Wednesday, 23 April 2014

App to Tackle Autism Seeks Expansion Through Crowdfunding.

UPDATE!!!!! Deadline for this campaign has been extended for 10 days from today (20th June 2014). There is still time to help this worthy project reach its funding target.

The developers behind Brain in Hand, an app devised to help those with autistic spectrum condition, are seeking expansion with some of the funds being sought through equity-based crowdfunding. Through the leading UK platform Crowdcube, Brain in Hand hopes to raise £100,000 of the total £750,000 needed the rest of which is being sought from other investors. If successful Brain in Hand will increase its users from 125 to over 4,000 enabling it to be available to individuals as well as organisation.

Brain in Hand was devised by Andrew Stamp whose younger sun was diagnosed with autism. Frustrated with quality of local services available, Stamp consulted with clinical psychologist Dr Tony Brown, and along with other professionals and academics (some of whom have also been diagnosed with autism) came up with the idea for the app. Brain in Hand provides assistive technological support through a secure website and a smartphone app to develop and encourage confidence and foster greater independence. Initially using the website, users create a sort of diary thinking ahead about the daily challenges they might face and solutions that help them cope. Through the app the user has instant access to those solutions when needed and they can monitor their mood using a traffic light system, with red being the most severe indication. If the user records a red light warning they will be in touch immediately with a mentor. Using solution - focussed conversational techniques the mentor provides a calming influencing helping the user regain better control.

The app is mainly used by four NHS trusts, including a mental health specialist trust with over 125 users currently registered. In the last week it has expanded its license which limited its access to organisations, to include individuals. Brain in Hand wants to expand the current user base to over 4,0000 but will need funds to provide technical support as well as increased mentoring services. To date £375,000 has been pledged from a variety of investors directly. The company is seeking £100,000  in 55 days through equity based crowdfunding and has launched a campaign through Crowdcube. The funds being sought represent a total 7.9% equity in the project and qualifies for tax relief under the UK governments EIS scheme.

It is reported that around 700,000 (1 person in 100) have been diagnosed with autistic spectrum condition, 15 percent of which are in full time employment. Successful expansion of Brain in Hand will provide sufferers with a means of gaining more control and independence as well as mentoring supporting with the touch of an icon on their smartphone. For more information and to register interest click here to visit the project's campaign page on Crowdcube.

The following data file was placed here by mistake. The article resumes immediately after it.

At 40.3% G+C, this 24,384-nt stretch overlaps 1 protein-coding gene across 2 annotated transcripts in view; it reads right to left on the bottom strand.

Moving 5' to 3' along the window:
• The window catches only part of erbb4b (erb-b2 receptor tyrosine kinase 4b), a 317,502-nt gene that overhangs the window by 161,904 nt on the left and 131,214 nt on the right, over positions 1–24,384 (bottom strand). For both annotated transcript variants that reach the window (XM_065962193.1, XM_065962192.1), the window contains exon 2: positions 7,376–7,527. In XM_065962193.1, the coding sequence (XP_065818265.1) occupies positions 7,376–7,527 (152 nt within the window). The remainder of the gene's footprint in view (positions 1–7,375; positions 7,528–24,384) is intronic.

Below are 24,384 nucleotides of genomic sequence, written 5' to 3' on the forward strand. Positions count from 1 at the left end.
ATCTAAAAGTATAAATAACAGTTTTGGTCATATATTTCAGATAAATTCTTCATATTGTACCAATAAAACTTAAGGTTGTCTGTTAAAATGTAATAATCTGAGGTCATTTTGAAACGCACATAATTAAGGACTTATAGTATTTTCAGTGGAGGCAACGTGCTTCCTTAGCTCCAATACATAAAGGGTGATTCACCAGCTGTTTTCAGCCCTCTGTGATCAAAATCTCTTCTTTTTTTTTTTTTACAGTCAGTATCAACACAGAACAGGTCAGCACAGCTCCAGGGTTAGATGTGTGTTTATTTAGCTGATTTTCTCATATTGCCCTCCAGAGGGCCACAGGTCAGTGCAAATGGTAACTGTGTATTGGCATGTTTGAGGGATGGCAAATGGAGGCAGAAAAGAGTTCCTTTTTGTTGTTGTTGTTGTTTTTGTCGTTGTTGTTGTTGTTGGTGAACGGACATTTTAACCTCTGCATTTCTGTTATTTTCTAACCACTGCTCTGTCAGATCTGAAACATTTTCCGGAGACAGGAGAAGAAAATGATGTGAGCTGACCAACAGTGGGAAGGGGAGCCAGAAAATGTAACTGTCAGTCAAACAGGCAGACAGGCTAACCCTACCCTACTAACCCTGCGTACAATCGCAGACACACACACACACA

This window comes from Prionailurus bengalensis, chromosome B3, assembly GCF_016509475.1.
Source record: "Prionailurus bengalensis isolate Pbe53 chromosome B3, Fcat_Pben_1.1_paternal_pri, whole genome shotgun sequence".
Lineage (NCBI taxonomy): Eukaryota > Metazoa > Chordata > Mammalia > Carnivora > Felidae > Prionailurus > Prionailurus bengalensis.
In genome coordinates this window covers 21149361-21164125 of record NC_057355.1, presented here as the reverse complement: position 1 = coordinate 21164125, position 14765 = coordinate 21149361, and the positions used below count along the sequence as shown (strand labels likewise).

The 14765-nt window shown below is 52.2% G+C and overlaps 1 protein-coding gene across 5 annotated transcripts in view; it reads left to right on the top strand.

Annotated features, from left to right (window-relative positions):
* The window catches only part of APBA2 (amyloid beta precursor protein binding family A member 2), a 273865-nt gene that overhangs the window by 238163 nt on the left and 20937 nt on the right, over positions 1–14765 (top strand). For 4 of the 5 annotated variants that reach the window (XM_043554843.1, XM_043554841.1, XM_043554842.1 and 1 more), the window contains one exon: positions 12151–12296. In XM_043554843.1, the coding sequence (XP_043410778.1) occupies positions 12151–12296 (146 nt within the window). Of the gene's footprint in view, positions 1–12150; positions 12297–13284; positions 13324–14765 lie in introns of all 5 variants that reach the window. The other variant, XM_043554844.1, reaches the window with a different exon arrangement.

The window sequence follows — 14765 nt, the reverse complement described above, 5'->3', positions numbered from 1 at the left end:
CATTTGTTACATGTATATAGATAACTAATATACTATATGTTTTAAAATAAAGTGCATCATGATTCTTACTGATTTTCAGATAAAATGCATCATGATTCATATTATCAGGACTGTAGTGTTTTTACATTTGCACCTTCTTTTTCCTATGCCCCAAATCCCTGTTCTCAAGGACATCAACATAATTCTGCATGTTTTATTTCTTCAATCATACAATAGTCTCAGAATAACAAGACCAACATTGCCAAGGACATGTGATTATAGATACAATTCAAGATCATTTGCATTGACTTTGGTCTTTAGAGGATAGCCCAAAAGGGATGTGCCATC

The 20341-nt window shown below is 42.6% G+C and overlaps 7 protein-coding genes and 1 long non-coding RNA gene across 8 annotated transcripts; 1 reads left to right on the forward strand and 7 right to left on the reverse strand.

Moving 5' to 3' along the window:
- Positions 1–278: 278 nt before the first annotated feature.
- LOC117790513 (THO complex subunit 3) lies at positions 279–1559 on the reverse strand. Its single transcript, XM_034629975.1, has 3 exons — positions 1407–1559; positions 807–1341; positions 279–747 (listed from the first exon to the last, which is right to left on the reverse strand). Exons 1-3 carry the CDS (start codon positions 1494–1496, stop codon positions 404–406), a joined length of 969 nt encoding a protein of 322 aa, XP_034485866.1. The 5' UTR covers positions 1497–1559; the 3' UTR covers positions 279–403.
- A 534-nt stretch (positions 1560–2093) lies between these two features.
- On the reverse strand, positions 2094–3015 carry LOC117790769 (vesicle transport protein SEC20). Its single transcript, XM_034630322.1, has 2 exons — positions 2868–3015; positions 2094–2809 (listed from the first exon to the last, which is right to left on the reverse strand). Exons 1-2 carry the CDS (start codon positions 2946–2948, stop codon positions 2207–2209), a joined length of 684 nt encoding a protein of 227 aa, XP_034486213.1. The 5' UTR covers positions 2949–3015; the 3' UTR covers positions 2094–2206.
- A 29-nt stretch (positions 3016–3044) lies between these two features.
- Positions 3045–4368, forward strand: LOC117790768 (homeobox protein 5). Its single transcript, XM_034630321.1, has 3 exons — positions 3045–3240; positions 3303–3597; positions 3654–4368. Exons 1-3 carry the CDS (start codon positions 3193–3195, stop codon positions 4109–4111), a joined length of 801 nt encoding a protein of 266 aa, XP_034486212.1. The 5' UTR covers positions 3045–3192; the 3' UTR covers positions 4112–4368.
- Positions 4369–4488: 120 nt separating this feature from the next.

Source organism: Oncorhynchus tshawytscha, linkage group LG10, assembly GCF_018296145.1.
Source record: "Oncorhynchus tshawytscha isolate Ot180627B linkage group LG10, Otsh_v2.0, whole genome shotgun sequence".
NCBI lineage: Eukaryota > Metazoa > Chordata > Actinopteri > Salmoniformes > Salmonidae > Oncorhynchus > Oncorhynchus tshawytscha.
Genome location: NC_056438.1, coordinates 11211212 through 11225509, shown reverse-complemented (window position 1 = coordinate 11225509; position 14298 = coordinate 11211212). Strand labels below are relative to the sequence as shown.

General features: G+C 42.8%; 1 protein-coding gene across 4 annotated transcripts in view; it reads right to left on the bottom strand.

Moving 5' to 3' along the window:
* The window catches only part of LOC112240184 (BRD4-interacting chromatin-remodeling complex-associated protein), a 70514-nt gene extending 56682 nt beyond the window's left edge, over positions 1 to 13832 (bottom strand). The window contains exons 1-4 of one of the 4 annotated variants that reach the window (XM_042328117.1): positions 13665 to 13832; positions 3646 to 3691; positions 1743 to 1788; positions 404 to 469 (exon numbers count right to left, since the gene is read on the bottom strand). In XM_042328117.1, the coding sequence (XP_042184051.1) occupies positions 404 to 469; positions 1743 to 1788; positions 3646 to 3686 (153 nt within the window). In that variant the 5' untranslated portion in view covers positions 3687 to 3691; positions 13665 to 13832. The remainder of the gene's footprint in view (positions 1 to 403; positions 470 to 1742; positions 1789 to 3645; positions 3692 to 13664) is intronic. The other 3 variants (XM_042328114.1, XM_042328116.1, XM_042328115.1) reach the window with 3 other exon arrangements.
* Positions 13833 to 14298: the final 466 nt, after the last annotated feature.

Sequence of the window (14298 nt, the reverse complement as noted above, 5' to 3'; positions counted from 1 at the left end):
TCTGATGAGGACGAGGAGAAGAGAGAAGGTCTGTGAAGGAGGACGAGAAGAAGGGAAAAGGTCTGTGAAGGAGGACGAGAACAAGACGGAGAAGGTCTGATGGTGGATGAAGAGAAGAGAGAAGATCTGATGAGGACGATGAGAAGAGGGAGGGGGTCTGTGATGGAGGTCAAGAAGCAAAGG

Image Credit; Beverly & Pack

Tuesday, 22 April 2014

GE Partnership Launch Co-Creation Microfactory

Leading multinational giant GE is no stranger to the successful use of crowdsourcing in its search for innovative products. The latest venture sees the company in partnership with the University of Louisville Kentucky, and crowdsourcing platform Local Motors to launch a co-creation platform to harness innovative ideas for the manufacturing industry. Operating from the University campus, FirstBuild aims to bring together students, designers, and innovation enthusiasts to collaborate on the development and construction of a new smart appliances.

The idea for FirstBuild was inspired by GE's recent successes through open innovation partnerships with GrabCAD for a lighter and sturdier jet engine bracket using 3D printing technology, and the platform Quirky through which users could access GE patents to devise new consumer products. This naturally led to a partnership with Local Motors, a co-creation platform with a global community of designers, amateur enthusiasts, innovators and inventors to devise hardware innovations through its network of micro-factories. This partnership also includes the University of Louisville's Speed School of Engineering whose knowledge and experience with 3D printing helped build the first 3D printed model of the human heart.

GE has a longstanding partnership with the University, employing over 6,000 Louisville residents to work at the company's 900 acre Appliance Park complex. The University's engineering students gain work experience at GE facilities whilst GE employees regularly work with the university's faculty and students on a variety of projects. The creation of the FirstBuild micro-factory is the next step built on GE's open innovation and university partnerships.

Firstbuild will be open to the public and from the 1st May will operate from an existing building within University campus. The goal initially is to devise smart appliances to revolutionise the future of cooking inviting designers, engineers and professionals to collaborate on new ideas. FirstBuild is also geared at creating an advanced manufacturing hub for the University's engineering students conduct research and develop practical training and skills. All will have access to GE iterations and designs from which to develop product ideas, or can come up with their own designs. 

Image Credit; Les Chattfield